The Ruins of Paul Rudolph’s Architecture

The hardworking staff has long admired the architectural work of Paul Rudolph, especially his Blue Cross Blue Shield building at 133 Federal Street in Boston. (Our 2008 WGBH commentary here.)

But not everyone does.

So we read with interest in the current New York Review of Books Martin Filler’s piece about Rudolph’s shattered legacy.

Among the most acclaimed mid-twentieth- century American architects, none experienced a more precipitous reversal of fortune than Paul Rudolph.

That reversal was caused mostly by Rudolph’s inflexibility and extreme eccentricity (see Yale’s Art & Architecture Building for further details), as Filler chronicled in his review of these two books:

The Architecture of Paul Rudolph by Timothy M. Rohan Yale University Press, 290 pp., $65.00
After You Left/They Took It Apart (Demolished Paul Rudolph Homes) by Chris Mottalini Columbia College Chicago Press, 71 pp., $50.00

We especially noted this Boston connection in Filler’s review:

The press lauded Rudolph’s increasingly bombastic institutional schemes, epitomized by his eerily cavernous, crushingly heavy Government Service Center in Boston of 1962–1971 — a fortress-like complex with a swirling, multilevel interior that brings to mind the inner ear of some Brobdingnagian creature. The lack of critical analysis such overbearing works received at the time is doubtless attributable to the friendships Rudolph cultivated with editors and critics.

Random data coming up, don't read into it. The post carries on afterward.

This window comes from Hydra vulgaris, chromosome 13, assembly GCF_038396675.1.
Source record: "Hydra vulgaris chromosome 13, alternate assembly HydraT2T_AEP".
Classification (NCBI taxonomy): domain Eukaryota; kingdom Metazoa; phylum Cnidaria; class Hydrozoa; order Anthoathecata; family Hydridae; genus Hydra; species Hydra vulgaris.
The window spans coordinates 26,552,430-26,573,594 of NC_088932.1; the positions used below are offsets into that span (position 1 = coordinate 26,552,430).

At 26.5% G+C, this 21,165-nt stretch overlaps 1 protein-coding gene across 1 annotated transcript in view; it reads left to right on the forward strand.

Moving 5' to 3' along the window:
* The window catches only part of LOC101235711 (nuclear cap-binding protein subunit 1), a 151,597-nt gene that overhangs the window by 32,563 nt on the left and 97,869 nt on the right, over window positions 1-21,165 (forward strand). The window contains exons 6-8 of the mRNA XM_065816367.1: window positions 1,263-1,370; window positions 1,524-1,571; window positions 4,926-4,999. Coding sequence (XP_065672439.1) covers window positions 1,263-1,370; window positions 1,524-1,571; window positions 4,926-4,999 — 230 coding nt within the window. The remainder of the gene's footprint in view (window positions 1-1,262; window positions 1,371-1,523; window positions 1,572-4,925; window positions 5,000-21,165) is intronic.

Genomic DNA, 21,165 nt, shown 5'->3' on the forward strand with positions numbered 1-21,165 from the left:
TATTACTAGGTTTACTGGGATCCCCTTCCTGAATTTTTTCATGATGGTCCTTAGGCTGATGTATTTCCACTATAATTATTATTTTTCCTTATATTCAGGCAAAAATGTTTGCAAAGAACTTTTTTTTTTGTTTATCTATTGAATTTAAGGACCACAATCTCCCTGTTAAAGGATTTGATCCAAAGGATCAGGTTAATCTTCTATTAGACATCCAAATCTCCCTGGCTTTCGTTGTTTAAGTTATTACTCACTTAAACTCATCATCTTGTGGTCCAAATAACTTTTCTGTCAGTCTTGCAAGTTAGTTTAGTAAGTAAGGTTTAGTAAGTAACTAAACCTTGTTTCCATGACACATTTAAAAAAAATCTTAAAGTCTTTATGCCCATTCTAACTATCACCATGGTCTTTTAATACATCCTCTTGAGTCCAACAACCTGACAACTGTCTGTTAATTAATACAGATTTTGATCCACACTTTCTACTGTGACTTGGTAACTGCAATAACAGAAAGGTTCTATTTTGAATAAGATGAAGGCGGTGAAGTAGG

Said fortress-like complex:

Later in his piece, Filler laments one omission in Timothy Rohan’s otherwise “excellent new monograph.”

I was very sorry to find missing from The Architecture of Paul Rudolph what I consider to be his finest work, the Tuskegee University Chapel of 1960–1969 at the historically black college in Tuskegee, Alabama. Rohan says he omitted it for reasons of space, although I can think of no better evidence in support of higher regard for his subject.

Said chapel:

As for the hardworking staff, we were very sorry to find missing from Martin Filler’s piece what we consider to be one of Rudolph’s most appealing works, 133 Federal Street.

Regardless, Paul Rudolph left a legacy in concrete that we demolish to our own detriment. At least for now, it looks like 133 Federal will survive, as long as developer Steve Belkin keeps his word.

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Originally published at on January 27, 2015.

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